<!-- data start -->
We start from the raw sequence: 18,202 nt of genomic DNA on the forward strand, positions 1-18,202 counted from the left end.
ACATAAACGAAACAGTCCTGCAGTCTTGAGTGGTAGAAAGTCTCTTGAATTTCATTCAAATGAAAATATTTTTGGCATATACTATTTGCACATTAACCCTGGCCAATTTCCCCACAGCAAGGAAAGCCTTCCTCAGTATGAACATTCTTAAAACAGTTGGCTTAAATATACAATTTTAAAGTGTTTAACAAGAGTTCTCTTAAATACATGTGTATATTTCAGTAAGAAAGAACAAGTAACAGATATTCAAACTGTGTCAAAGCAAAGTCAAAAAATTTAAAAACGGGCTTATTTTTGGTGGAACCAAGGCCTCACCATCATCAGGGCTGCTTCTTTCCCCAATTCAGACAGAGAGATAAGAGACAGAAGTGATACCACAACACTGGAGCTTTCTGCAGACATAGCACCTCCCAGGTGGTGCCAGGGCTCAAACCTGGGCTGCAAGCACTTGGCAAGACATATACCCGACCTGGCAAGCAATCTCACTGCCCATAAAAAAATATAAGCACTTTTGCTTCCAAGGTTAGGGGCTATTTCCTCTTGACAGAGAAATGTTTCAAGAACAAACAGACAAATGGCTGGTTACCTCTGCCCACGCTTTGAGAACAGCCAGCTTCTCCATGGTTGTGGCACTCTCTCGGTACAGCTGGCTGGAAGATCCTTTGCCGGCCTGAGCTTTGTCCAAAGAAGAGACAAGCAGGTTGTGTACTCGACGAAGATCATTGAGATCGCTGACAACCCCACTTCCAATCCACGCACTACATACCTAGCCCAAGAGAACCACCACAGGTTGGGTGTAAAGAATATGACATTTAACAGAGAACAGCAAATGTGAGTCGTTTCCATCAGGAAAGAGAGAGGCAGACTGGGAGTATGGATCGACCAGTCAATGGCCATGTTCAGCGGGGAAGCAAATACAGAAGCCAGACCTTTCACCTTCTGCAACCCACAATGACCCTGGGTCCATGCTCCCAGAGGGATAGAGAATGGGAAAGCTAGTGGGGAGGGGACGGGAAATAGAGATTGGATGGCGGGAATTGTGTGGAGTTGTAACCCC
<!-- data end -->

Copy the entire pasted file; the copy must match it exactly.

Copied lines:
We start from the raw sequence: 18,202 nt of genomic DNA on the forward strand, positions 1-18,202 counted from the left end.
ACATAAACGAAACAGTCCTGCAGTCTTGAGTGGTAGAAAGTCTCTTGAATTTCATTCAAATGAAAATATTTTTGGCATATACTATTTGCACATTAACCCTGGCCAATTTCCCCACAGCAAGGAAAGCCTTCCTCAGTATGAACATTCTTAAAACAGTTGGCTTAAATATACAATTTTAAAGTGTTTAACAAGAGTTCTCTTAAATACATGTGTATATTTCAGTAAGAAAGAACAAGTAACAGATATTCAAACTGTGTCAAAGCAAAGTCAAAAAATTTAAAAACGGGCTTATTTTTGGTGGAACCAAGGCCTCACCATCATCAGGGCTGCTTCTTTCCCCAATTCAGACAGAGAGATAAGAGACAGAAGTGATACCACAACACTGGAGCTTTCTGCAGACATAGCACCTCCCAGGTGGTGCCAGGGCTCAAACCTGGGCTGCAAGCACTTGGCAAGACATATACCCGACCTGGCAAGCAATCTCACTGCCCATAAAAAAATATAAGCACTTTTGCTTCCAAGGTTAGGGGCTATTTCCTCTTGACAGAGAAATGTTTCAAGAACAAACAGACAAATGGCTGGTTACCTCTGCCCACGCTTTGAGAACAGCCAGCTTCTCCATGGTTGTGGCACTCTCTCGGTACAGCTGGCTGGAAGATCCTTTGCCGGCCTGAGCTTTGTCCAAAGAAGAGACAAGCAGGTTGTGTACTCGACGAAGATCATTGAGATCGCTGACAACCCCACTTCCAATCCACGCACTACATACCTAGCCCAAGAGAACCACCACAGGTTGGGTGTAAAGAATATGACATTTAACAGAGAACAGCAAATGTGAGTCGTTTCCATCAGGAAAGAGAGAGGCAGACTGGGAGTATGGATCGACCAGTCAATGGCCATGTTCAGCGGGGAAGCAAATACAGAAGCCAGACCTTTCACCTTCTGCAACCCACAATGACCCTGGGTCCATGCTCCCAGAGGGATAGAGAATGGGAAAGCTAGTGGGGAGGGGACGGGAAATAGAGATTGGATGGCGGGAATTGTGTGGAGTTGTAACCCC